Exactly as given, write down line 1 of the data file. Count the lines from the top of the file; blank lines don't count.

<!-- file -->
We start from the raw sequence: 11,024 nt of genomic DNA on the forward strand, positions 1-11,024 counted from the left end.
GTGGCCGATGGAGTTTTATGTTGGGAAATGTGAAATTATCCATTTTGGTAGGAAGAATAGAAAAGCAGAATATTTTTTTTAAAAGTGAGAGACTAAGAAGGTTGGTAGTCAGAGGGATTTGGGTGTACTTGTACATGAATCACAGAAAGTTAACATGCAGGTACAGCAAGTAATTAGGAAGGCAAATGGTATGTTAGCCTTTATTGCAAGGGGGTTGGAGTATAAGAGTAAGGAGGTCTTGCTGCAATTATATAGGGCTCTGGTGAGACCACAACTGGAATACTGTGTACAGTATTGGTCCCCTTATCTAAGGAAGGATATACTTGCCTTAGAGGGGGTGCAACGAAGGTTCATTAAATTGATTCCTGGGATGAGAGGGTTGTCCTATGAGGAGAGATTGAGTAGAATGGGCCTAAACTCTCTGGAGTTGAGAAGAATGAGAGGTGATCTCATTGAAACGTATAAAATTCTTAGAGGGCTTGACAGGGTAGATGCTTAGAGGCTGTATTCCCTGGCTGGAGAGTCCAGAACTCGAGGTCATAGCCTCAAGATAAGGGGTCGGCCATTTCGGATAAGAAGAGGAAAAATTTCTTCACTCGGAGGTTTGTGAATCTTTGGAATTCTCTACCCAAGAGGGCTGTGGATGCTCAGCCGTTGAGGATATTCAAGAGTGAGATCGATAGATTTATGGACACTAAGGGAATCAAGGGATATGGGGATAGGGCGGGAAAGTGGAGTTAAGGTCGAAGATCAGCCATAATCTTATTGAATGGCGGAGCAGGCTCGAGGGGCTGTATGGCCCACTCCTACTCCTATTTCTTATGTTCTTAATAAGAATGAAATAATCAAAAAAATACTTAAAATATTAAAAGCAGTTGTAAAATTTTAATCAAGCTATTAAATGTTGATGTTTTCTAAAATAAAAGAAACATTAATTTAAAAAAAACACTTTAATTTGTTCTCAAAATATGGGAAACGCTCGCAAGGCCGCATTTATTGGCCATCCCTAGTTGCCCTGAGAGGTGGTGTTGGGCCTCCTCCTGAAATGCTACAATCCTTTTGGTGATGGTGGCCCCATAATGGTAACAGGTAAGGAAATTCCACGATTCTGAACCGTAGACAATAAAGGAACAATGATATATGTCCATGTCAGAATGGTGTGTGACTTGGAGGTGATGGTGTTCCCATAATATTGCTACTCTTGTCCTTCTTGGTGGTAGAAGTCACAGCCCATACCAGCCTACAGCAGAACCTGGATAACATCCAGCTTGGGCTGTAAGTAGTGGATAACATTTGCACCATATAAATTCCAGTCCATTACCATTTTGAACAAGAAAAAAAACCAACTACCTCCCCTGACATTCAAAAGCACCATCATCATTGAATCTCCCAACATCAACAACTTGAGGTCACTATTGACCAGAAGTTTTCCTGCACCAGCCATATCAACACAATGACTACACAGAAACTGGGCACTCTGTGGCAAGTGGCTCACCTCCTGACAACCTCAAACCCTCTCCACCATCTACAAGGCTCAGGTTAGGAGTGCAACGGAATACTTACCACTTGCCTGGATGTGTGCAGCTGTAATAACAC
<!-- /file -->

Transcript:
We start from the raw sequence: 11,024 nt of genomic DNA on the forward strand, positions 1-11,024 counted from the left end.